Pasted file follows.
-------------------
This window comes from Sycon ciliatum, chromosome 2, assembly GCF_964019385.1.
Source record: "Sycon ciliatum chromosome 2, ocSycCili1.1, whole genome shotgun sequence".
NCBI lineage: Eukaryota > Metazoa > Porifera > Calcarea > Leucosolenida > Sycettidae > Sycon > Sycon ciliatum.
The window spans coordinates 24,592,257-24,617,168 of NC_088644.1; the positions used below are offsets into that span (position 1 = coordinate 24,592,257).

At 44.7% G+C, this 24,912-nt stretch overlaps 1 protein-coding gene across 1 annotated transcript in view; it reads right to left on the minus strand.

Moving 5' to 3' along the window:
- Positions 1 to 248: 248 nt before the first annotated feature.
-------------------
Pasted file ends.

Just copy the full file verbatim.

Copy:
This window comes from Sycon ciliatum, chromosome 2, assembly GCF_964019385.1.
Source record: "Sycon ciliatum chromosome 2, ocSycCili1.1, whole genome shotgun sequence".
NCBI lineage: Eukaryota > Metazoa > Porifera > Calcarea > Leucosolenida > Sycettidae > Sycon > Sycon ciliatum.
The window spans coordinates 24,592,257-24,617,168 of NC_088644.1; the positions used below are offsets into that span (position 1 = coordinate 24,592,257).

At 44.7% G+C, this 24,912-nt stretch overlaps 1 protein-coding gene across 1 annotated transcript in view; it reads right to left on the minus strand.

Moving 5' to 3' along the window:
- Positions 1 to 248: 248 nt before the first annotated feature.